As my youngest daughter inches towards the end of her time at nursery and pre-school, I’ve been reflecting on the experiences Izzy has had. All things considered, it’s been very different to her older sister.
Helen had a great deal of consistency. She only went to two nurseries and one of them was only for a few months when she was very young.
Even when I left the workforce to become the kids’ main carer, Mrs Adams and I took the decision to keep the kids at nursery part time. We thought they got a lot out of it socially and I have to confess, the arts and crafts projects undertaken at nursery were often better than those we did at home!
Demonstrating a classic case of second child syndrome, Izzy has been to three different nurseries and was, in the most part, moved to fit in with Helen’s school routine.
With Helen we were lucky. The nurseries we selected for her were generally very good.
Unfortunately we felt the need to remove Izzy from one setting as we felt the quality wasn’t what we expected. This was largely because the level of communication with parents, never that great, fell off a cliff edge (to use a trendy phrase).
This happened when the nursery introduced an electronic system for updating parents each day. When I went to collect Izzy, she would be handed to me and when I asked how her day had been, I would be told to “log on to Baby Days” as it would all be written up on there.
We tolerated this for a short while and then hauled Izzy out. Such a system might be useful for record keeping, but it ruined the relationship between childcare practitioner and parent.
I think you want a personal relationship. You want to know something about the people looking after your kids but using an online system resulted in us having a better relationship with a computer monitor.
We eventually got Izzy settled into a wonderful pre-school. She’s very happy there and you can tell it’s her little world and that it’s important to her. When I collect her at lunchtime she is always happy and skips out the door.
The biggest difference between our two daughters’ experiences’ relates to their ability to socialise. Izzy, you see, has never had a play date with a nursery friend and I have a theory as to why.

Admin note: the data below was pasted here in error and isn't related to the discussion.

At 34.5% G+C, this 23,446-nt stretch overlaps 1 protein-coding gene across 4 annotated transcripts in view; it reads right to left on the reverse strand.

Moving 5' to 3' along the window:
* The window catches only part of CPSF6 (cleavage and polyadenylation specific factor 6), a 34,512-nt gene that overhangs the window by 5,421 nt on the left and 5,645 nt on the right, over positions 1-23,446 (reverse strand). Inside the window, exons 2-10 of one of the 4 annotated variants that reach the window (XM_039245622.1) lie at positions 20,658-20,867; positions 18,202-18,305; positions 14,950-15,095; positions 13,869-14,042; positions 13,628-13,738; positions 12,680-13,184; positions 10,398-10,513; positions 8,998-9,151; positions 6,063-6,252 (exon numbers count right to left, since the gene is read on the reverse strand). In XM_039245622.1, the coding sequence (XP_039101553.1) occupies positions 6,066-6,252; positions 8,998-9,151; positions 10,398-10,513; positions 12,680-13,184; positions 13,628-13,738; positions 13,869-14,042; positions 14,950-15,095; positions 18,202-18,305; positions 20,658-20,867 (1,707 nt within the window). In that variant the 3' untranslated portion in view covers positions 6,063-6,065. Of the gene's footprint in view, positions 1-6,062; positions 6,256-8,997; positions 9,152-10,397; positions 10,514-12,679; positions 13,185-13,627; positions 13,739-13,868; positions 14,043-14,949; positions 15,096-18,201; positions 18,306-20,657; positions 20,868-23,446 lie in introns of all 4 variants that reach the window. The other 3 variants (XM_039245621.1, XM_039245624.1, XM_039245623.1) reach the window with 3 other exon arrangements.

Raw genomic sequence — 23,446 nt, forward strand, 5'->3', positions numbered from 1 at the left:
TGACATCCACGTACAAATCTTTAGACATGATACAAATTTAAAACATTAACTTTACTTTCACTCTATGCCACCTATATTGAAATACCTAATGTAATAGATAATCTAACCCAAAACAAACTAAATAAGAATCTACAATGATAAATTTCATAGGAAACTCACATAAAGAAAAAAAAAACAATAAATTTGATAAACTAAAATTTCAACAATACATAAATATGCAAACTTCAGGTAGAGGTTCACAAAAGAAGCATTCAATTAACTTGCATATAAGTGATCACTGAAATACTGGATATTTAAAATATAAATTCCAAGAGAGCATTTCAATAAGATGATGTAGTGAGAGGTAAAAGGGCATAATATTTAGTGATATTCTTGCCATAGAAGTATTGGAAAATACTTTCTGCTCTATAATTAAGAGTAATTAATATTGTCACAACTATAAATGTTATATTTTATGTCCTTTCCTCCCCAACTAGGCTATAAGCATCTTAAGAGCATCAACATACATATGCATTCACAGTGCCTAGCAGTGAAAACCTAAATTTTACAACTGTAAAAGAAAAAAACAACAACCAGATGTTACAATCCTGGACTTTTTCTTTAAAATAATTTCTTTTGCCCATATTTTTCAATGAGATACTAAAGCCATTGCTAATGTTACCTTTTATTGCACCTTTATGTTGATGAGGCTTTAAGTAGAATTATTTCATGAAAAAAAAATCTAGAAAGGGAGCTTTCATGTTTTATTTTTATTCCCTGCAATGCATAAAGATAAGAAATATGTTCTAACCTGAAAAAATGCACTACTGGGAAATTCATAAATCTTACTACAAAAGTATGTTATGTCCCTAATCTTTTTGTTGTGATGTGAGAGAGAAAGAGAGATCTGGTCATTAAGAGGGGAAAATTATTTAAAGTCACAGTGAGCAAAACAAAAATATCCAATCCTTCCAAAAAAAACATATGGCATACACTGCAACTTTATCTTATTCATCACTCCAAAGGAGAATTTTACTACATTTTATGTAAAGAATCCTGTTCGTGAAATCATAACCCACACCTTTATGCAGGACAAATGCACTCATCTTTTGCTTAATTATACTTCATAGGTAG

When Helen was at nursery, at least at first, both Mrs Adams and I worked. Helen was dropped off early in the morning and we got to know the mums and dads as most were working and we were always at the nursery at the same time. Some of these mums and dads became friends.
Izzy gets dropped off after the school run and is usually collected at lunchtime. Very few other kids follow this pattern and so I never get to see the mums and dads. I don’t know any of them by name.
Compared to when her sister was the same age, Izzy doesn’t get invited to as many birthday parties. When Helen was younger, we would sometimes go to parties that were like a nursery reunion but not so with Izzy.
Not knowing the mums and dads is a massive stumbling block. It makes it more difficult to figure out who to invite to parties, who your kid actually socialises with and, dare I say it, whether you want you kid socialising with a particular kid (admit it, you know it’s true).
Of course pre-school isn’t the only place Izzy socialises. She makes up for it with other friends but I do feel a little sad she doesn’t mingle with her nursery friends the same way her older sibling did.
I will feel a little upset when Izzy starts school. I saw how quickly her sister grew up when she started in the education system. I know Izzy will do the same and she will rapidly transform from little girl to school girl.
Even so, I’ll feel glad she attended a good pre-school beforehand. I wish it could have been more social, but overall, I think the setting she has been in for the past few years has provided her with a positive experience.
Did your children have wildly different experiences at pre-school and nursery? Did your kids have good or bad experiences? If so, pleas leave a comment below, I’d love to hear more.
2 thoughts on “Reflections on the pre-school years”
I can totally relate to this but I have just 1 child. With full time working parents and afternoon school sessions it’s been impossible to be a part of our daughters school life and at barly 4 years old she doesn’t go on play dates and I don’t know the teachers let alone the parents. Wonder if it’s the right thing working full time when it means we all miss out on the relationships that are built only when we take the time to be around our kids more. Thoughtful and reflective post.
Every single family is different. Some people simply have to work full time and have no option to do otherwise. It can have an impact on a kids’ social life. Glad you found the post thought provoking.